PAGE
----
Separation anxiety of some ilk is almost universal. It can happen very young, or at preschool, and even in elementary school. For some children it is not a big issue; for others it can be cyclical and continue to return long after you thought it was over. Separating from parents is the first big step out into the world. It can be difficult, but it’s so important for your child to know you believe in them. You must believe your child is ready and able to handle school before your child will believe it. This is the beginning of creating an independent, self-confident adult. You, your child, and your child’s teacher must build a relationship of trust. My parent is gone, but my teacher will take care of me.

It’s hard for any parent to see their child upset without wanting to make the situation better right away. If you find yourself always jumping in before you give your child a chance to work things out, separation anxiety may be a tough one for you. This type of anxiety only goes away if you set the example for your child. You have to believe you are doing the right thing – or at least act like you believe it! If you are insecure about leaving your child at school, your child will feel insecure about being at school and may not even know why. So do your homework and know that you are leaving your child in competent and kind hands. If your child expresses concerns, let your child know those feelings are normal and don’t dwell on it. Acknowledge the feelings and move on to another topic. Talking to your child’s teacher about strategies for handling separation anxiety can be very helpful for both you and your child. Knowing the school’s morning routine is a must so you can answer questions your child might have and you can feel confident that you know what is going on.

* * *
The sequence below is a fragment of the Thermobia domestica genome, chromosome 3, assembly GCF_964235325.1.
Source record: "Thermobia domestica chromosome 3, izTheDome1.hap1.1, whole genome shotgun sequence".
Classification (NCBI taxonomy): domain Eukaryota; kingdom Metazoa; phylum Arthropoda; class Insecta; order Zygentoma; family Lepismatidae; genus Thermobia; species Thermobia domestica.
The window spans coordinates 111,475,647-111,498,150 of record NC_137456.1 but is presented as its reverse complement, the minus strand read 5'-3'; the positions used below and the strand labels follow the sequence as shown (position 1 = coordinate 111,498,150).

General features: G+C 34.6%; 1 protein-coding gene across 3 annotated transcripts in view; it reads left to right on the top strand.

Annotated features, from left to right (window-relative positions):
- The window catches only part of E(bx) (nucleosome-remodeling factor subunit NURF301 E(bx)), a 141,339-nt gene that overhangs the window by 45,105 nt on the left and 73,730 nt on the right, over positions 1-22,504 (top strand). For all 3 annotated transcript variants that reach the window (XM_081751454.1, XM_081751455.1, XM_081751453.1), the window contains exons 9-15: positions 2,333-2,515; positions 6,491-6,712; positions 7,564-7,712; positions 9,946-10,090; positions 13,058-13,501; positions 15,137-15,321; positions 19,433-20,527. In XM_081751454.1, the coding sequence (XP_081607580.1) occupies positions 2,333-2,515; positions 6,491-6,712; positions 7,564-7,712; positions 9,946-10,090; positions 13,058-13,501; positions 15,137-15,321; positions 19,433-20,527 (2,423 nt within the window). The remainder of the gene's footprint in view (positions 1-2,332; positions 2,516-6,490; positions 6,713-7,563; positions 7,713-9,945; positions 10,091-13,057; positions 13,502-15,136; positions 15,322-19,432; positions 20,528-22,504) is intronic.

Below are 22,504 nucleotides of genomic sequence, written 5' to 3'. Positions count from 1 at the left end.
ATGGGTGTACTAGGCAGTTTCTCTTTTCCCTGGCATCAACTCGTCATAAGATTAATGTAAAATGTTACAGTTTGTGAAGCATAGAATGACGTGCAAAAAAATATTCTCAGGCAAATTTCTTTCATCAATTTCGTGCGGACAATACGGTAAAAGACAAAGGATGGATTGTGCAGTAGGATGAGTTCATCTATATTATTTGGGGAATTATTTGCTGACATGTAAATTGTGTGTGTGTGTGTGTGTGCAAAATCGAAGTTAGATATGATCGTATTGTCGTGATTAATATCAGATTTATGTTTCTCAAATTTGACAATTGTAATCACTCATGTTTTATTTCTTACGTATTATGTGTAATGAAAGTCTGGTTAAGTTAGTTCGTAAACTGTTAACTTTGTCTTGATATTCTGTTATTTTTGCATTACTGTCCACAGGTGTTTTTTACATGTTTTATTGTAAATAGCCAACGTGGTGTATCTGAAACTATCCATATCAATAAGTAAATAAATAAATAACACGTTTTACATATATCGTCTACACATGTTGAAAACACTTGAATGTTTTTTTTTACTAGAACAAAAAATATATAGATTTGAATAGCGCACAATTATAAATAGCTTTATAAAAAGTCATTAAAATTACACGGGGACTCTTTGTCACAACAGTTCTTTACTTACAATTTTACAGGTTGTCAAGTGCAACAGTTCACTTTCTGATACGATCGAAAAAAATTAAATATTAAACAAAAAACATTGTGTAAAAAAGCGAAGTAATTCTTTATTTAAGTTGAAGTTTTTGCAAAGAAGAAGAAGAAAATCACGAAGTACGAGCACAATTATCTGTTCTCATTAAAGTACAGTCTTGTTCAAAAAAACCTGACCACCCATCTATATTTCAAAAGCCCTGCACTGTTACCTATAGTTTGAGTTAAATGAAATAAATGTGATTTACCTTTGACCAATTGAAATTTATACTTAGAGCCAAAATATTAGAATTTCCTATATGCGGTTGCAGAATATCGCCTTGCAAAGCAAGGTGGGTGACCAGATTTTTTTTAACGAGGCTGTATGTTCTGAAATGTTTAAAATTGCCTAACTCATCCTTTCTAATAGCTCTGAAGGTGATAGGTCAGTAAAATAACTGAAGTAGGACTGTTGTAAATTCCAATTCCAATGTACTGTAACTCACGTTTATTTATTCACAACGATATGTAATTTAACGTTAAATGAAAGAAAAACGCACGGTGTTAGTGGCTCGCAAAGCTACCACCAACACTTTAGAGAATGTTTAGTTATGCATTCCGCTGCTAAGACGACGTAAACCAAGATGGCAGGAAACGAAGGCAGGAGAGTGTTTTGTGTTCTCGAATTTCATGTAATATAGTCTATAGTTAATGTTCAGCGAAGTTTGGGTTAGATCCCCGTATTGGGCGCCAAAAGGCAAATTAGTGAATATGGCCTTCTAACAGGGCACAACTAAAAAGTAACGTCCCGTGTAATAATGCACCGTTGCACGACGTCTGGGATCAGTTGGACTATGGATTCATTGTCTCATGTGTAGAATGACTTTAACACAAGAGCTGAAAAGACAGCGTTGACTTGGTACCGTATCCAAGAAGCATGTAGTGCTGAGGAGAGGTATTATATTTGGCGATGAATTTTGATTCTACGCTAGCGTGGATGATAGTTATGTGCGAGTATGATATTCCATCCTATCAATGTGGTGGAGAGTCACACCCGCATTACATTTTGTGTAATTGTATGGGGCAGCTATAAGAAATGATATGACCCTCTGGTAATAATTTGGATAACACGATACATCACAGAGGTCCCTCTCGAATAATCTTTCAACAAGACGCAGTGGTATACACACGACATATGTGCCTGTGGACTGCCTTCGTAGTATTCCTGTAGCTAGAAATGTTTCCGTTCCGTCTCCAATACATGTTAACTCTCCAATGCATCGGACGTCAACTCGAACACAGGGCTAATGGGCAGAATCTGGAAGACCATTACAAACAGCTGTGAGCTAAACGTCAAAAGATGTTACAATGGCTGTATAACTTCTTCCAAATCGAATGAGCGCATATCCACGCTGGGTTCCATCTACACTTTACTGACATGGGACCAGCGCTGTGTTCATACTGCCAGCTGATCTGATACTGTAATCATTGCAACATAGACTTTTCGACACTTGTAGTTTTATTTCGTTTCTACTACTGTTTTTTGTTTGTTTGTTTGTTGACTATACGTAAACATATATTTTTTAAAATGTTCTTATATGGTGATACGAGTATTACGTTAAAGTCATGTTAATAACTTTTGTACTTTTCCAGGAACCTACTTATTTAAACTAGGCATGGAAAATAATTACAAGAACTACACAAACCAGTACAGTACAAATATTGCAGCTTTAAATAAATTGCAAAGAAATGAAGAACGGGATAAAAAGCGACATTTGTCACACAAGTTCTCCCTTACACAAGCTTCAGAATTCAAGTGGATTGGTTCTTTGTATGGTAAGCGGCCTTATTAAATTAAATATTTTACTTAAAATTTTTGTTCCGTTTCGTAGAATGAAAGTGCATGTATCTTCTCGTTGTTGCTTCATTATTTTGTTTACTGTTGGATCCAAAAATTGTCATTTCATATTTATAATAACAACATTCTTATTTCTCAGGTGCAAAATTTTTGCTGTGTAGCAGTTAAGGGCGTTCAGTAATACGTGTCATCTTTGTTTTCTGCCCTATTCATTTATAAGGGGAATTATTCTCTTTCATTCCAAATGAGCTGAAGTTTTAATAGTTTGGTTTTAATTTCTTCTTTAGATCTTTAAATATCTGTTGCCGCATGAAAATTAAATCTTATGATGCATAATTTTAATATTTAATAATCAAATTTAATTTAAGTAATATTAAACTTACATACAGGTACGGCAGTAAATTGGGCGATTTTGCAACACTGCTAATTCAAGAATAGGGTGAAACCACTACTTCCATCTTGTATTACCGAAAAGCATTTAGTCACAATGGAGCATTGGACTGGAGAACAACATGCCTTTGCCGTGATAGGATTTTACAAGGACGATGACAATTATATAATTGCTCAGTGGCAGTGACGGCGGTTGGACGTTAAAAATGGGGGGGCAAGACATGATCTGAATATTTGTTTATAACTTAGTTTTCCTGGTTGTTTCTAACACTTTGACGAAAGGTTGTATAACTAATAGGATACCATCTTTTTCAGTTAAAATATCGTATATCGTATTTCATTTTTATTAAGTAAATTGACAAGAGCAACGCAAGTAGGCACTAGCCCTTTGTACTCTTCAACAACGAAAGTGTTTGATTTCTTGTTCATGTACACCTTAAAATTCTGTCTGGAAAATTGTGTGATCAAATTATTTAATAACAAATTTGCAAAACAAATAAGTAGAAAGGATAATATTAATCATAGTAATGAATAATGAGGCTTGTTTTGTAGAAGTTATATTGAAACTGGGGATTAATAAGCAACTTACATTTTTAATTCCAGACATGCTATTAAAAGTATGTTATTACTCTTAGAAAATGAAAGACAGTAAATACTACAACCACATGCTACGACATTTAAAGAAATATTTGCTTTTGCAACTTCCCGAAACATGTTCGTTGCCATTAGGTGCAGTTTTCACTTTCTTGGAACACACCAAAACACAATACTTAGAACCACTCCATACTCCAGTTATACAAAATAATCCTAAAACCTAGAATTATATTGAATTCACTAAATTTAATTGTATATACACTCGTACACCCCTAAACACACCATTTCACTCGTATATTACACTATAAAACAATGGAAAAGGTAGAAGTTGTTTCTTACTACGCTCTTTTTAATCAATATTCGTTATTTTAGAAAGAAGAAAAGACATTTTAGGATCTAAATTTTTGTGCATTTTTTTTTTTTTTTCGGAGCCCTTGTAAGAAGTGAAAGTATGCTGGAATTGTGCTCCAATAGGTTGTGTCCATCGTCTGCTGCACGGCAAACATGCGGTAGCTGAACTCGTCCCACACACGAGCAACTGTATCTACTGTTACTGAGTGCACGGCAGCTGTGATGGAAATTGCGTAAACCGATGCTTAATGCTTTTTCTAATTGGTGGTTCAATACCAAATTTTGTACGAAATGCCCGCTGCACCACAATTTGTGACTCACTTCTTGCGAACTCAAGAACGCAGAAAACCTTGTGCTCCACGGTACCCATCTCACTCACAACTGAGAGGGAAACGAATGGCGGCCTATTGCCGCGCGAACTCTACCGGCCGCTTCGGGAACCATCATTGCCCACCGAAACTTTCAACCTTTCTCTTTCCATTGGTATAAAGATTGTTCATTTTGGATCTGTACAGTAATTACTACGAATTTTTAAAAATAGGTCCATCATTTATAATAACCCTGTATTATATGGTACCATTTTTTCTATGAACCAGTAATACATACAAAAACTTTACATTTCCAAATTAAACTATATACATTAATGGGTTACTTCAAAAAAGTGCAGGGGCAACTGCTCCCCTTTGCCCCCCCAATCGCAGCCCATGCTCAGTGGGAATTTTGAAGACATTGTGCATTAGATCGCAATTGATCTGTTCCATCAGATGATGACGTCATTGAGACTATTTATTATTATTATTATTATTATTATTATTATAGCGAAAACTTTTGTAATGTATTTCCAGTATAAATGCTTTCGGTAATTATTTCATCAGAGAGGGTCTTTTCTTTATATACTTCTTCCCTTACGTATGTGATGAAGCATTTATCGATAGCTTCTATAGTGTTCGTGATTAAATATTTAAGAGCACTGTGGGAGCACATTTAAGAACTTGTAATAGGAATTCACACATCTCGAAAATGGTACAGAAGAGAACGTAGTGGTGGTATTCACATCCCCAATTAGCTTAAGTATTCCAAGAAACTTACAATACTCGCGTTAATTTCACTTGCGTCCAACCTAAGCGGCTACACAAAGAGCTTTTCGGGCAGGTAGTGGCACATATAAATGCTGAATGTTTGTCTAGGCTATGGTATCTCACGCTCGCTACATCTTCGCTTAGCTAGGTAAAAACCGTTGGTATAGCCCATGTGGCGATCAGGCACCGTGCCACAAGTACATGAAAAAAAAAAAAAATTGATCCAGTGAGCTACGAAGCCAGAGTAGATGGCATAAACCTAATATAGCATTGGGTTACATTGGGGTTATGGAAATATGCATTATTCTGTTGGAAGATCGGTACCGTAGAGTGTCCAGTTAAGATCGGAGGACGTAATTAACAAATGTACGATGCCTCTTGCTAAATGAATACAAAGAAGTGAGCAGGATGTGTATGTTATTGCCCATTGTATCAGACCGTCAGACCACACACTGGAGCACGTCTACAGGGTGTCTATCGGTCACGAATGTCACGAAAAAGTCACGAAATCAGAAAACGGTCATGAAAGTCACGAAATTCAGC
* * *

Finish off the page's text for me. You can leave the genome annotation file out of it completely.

Like most difficult things, this is a great opportunity. Helping your child to grow and trust that he or she can handle situations, (in a safe environment, of course) is a huge gift to give your child. It’s a great way to set your child on that long path to self-confidence and independence. There are preschoolers who can separate with ease and college students who still can’t quite let go. Learning to separate is part personality and part practice, just like all great life lessons. Finding the right tools to help your particular child will make mornings happier and calmer for the whole family. What a gift to your child, greater personal power and self-confidence.

It's not just about your child, make sure you have plans for after you drop your child off so you won't stress and worry.  The following article has some good advice...